Feline allergic diseases: introduction and proposed nomenclature

Richard Halliwell, Cherie M. Pucheu-Haston, Thierry Olivry, Christine Prost, Hilary Jackson, Frane Banovic, Tim Nuttall, Domenico Santoro, Petra Bizikova, Ralf S. Mueller

Research output: Contribution to journalArticlepeer-review

Abstract / Description of output

Background – Research into feline allergic diseases has lagged well behind that into the canine diseases. Feline allergies present as challenging problems for clinicians, not least because of the varied spectrum of reaction patterns of the feline skin, some of which are unique for this species, and none of which are specific for allergic skin diseases. Furthermore, there is some controversy over the nomenclature that should be used in their description.
Objectives – A sub-group of the International Committee on Allergic Diseases of Animals (ICADA) was charged with reviewing the literature spanning some 50 years and assessing the status of knowledge of the topic. It was furthermore charged with assessing the extent to which these diseases could be categorized as atopic in nature, and making recommendations concerning nomenclature.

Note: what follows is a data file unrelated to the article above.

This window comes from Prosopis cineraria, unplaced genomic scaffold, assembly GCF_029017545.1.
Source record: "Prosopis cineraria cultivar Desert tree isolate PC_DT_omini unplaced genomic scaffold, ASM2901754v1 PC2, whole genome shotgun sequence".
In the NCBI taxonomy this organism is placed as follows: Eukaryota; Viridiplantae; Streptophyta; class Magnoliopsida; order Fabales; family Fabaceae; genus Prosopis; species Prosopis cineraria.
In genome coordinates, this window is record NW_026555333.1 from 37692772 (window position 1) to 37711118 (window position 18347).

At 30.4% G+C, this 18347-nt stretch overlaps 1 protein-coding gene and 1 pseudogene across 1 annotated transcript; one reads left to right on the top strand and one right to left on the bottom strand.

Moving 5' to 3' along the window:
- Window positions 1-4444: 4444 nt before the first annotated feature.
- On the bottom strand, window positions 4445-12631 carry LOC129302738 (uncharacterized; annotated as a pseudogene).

Methods – The history of the atopic diseases of man from the 1920s and 1930s, and of their evolution to the present day was researched, as was the literature on feline allergic diseases. A comparison was then made of the essential features in the two species.
Results – It was determined that there were sufficient similarities between the spectrum of human atopic diseases and the manifestations of feline diseases of presumed allergic aetiology to justify the use of “atopic” to describe some of the feline conditions affecting the skin, respiratory and gastrointestinal tract. However, none of the allergic skin diseases showed features consistent with atopic dermatitis as described in man and the dog.

Conclusions and clinical importance – The term “Feline Atopic Syndrome” (FAS) is proposed to encompass allergic diseases of the skin, gastrointestinal tract and respiratory tract, and “Feline atopic skin syndrome” (FASS) to describe allergic skin disease associated with environmental allergies. Although adverse food reaction (AFR) is currently used to describe any gastrointestinal or dermatologic reaction to foods, contrary to the situation in man, we are not aware of any cutaneous adverse food reactions in cats that are attributable to other than immunological reactions against the food itself. We therefore propose an aetiological definition of “Food Allergy” (FA) to describe such cases.
Original languageEnglish
Pages (from-to)8-e2
Number of pages7
JournalVeterinary Dermatology
Volume32
DOIs
Publication statusPublished - 19 Jan 2021

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